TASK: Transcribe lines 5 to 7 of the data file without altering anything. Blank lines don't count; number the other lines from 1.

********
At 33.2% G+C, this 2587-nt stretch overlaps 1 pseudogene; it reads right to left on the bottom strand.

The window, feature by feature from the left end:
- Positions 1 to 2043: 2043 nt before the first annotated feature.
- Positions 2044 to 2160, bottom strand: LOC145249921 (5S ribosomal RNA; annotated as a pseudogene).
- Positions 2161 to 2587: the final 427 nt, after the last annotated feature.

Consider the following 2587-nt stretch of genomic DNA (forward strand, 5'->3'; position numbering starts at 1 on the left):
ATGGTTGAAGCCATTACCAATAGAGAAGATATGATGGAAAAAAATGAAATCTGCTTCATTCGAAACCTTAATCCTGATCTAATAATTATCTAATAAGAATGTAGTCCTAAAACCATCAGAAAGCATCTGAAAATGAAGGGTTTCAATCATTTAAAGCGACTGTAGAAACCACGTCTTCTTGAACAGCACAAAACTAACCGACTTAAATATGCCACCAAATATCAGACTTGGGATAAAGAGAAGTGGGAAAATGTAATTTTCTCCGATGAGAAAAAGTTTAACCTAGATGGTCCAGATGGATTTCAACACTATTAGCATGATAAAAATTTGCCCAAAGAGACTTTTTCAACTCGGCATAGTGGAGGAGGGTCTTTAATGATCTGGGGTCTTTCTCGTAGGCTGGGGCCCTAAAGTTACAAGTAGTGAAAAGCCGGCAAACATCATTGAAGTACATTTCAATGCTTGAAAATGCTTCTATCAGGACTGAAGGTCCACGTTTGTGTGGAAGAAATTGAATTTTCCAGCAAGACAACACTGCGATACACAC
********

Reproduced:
- Positions 2161 to 2587: the final 427 nt, after the last annotated feature.

Consider the following 2587-nt stretch of genomic DNA (forward strand, 5'->3'; position numbering starts at 1 on the left):
ATGGTTGAAGCCATTACCAATAGAGAAGATATGATGGAAAAAAATGAAATCTGCTTCATTCGAAACCTTAATCCTGATCTAATAATTATCTAATAAGAATGTAGTCCTAAAACCATCAGAAAGCATCTGAAAATGAAGGGTTTCAATCATTTAAAGCGACTGTAGAAACCACGTCTTCTTGAACAGCACAAAACTAACCGACTTAAATATGCCACCAAATATCAGACTTGGGATAAAGAGAAGTGGGAAAATGTAATTTTCTCCGATGAGAAAAAGTTTAACCTAGATGGTCCAGATGGATTTCAACACTATTAGCATGATAAAAATTTGCCCAAAGAGACTTTTTCAACTCGGCATAGTGGAGGAGGGTCTTTAATGATCTGGGGTCTTTCTCGTAGGCTGGGGCCCTAAAGTTACAAGTAGTGAAAAGCCGGCAAACATCATTGAAGTACATTTCAATGCTTGAAAATGCTTCTATCAGGACTGAAGGTCCACGTTTGTGTGGAAGAAATTGAATTTTCCAGCAAGACAACACTGCGATACACAC